The siblings meet Eva at a dinner out. With her clumsy manners and brassy dyed hair, she hardly impresses, and Isabel is shocked when Louis brings her to the house, telling Isabel that Eva must stay there while he goes away on business and showing Eva to their mother’s room. Even under Isabel’s watchful eye, things begin to disappear—a spoon, a bowl, a thimble. More alarming to Isabel is the overwhelming attraction she feels to Eva, an attraction that spills into an obsessive, intensely depicted sexual relationship.

Van der Wouden may be familiar as the author of the 2017 essay “On (Not) Reading Anne Frank,” which explored what it means to be a Dutch Jewish writer and her complicated relationship to Frank’s legacy. As Isabel and Eva’s connection unfolds, Van der Wouden’s true subject comes into view: how ordinary people were implicated in the ethnic cleansing that took place during World War II. Even in peacetime, Isabel and her peers are quick to notice people who appear different, with a fierce disgust that Isabel risks turning on herself as she comes to terms with her sexuality. A novel of redemption as much as revenge, The Safekeep has the pacing and twists of a thriller, while delving into the deeper issues laid bare by the Holocaust.

In Yael van der Wouden’s mesmerizing debut, The Safekeep, Isabel lives a circumscribed life in her dead mother’s house until her brother’s girlfriend comes to stay, alarming Isabel when an obsessive attraction develops between the two.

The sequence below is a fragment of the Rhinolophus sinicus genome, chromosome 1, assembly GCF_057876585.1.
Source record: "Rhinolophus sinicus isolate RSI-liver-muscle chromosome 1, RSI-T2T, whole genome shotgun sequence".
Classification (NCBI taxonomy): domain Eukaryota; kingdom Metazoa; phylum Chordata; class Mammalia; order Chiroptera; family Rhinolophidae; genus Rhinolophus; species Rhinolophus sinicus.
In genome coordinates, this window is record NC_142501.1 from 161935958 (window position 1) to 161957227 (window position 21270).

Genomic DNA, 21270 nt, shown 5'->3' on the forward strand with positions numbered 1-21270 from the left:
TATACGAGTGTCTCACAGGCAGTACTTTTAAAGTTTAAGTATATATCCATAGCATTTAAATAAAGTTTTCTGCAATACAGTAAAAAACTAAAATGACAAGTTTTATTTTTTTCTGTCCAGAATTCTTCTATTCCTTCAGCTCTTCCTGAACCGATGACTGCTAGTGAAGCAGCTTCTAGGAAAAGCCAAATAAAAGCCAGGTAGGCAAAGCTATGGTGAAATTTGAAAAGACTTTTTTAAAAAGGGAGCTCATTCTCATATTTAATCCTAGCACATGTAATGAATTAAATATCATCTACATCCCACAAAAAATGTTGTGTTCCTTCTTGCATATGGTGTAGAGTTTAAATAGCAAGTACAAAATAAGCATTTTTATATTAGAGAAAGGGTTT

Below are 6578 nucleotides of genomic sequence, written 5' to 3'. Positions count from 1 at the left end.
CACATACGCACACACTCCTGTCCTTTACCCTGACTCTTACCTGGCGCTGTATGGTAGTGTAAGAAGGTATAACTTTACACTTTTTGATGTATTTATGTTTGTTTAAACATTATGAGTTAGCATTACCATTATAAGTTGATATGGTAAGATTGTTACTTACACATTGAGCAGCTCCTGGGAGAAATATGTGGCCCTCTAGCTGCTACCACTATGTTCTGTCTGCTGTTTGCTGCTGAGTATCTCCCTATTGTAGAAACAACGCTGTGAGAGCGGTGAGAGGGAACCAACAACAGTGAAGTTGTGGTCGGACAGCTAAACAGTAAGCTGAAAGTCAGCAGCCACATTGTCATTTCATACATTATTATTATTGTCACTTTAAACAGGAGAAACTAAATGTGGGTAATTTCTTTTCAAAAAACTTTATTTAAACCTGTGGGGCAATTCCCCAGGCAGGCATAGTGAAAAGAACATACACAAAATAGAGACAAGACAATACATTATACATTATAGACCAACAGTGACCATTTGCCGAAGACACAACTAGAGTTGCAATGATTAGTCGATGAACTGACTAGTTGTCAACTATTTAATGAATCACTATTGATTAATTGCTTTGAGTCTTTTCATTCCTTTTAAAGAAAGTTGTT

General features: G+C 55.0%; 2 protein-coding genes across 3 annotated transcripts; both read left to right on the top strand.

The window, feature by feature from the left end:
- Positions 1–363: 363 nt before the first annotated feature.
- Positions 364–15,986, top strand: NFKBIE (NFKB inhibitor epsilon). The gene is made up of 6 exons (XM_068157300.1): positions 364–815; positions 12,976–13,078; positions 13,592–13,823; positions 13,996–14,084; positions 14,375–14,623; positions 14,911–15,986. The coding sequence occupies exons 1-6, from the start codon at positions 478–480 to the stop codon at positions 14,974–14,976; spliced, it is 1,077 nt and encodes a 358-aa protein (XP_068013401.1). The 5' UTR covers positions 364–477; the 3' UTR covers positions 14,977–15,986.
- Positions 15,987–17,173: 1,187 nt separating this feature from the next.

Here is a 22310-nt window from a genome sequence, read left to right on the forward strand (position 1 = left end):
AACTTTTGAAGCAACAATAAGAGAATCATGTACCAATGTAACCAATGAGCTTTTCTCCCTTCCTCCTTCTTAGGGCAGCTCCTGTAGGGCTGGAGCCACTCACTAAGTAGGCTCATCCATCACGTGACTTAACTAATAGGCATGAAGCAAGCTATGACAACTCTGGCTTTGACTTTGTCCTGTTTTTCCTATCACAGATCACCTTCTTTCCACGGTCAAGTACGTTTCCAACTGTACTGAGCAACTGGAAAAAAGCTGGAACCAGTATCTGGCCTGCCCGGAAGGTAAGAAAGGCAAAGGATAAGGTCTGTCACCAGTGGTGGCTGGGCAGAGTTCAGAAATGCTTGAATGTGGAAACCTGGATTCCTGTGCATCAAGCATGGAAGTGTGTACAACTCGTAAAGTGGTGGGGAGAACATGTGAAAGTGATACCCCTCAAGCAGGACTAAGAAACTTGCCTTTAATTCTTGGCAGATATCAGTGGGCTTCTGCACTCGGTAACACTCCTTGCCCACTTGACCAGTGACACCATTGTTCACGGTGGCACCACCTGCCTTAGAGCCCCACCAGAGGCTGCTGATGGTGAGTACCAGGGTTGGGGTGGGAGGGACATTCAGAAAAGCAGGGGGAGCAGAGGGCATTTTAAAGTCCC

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A violent crime threatens the stability of the middle-class wife and mother at the center of Ethel Rohan’s Sing, I, a thoughtful novel about self-discovery and new beginnings.

Ester Prynn’s mother chose her name in the hopes of making her unforgettable. Ester lives with her husband, Simon, and their two teenage boys in coastal Northern California. Though amicable, the marriage has lost whatever spark it once had, and their younger son is so obsessed with video games he barely comes out of his room. On top of that, Ester’s father has advanced dementia, and she is estranged from her brothers, who remained in Montana after their mother’s death.

When a masked gunman robs the convenience store where Ester works, assaulting both her and her coworker, Crystal, Ester is badly shaken. She quits the store and gets another job as a hostess in an upscale hotel restaurant. Friends encourage her to pursue forgotten interests like singing, but she is haunted by her frustration that the gunman is still free and continuing to commit acts of violence. She’s also troubled by her unexpected attraction to Allie, a manager at the restaurant. Though Ester has long fantasized about an escape, are these feelings worth imploding her life over?

The strength of Sing, I is its focus on the ordinary and the relatable. Ester is a middle-class woman with close friends, but also beholden to her family and trapped in a low wage job. The robbery jumpstarts her out of her stupor and into the role of an active participant in her life. Other characters also struggle with the hardships of starting over, addiction and life’s disappointments.

Though it treads a predictable path, Sing, I nonetheless offers a gentle reminder of the hard-earned growth that can emerge from disruption and change.

In Ethel Rohan’s Sing, I, when a masked gunman robs the convenience store where Ester works, she is pushed to reexamine what she wants from life.
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Part campus novel, part ghost story, Xochitl Gonzalez’s second novel, Anita de Monte Laughs Last, fearlessly takes on racism and misogyny in the rarefied world of fine art and art history.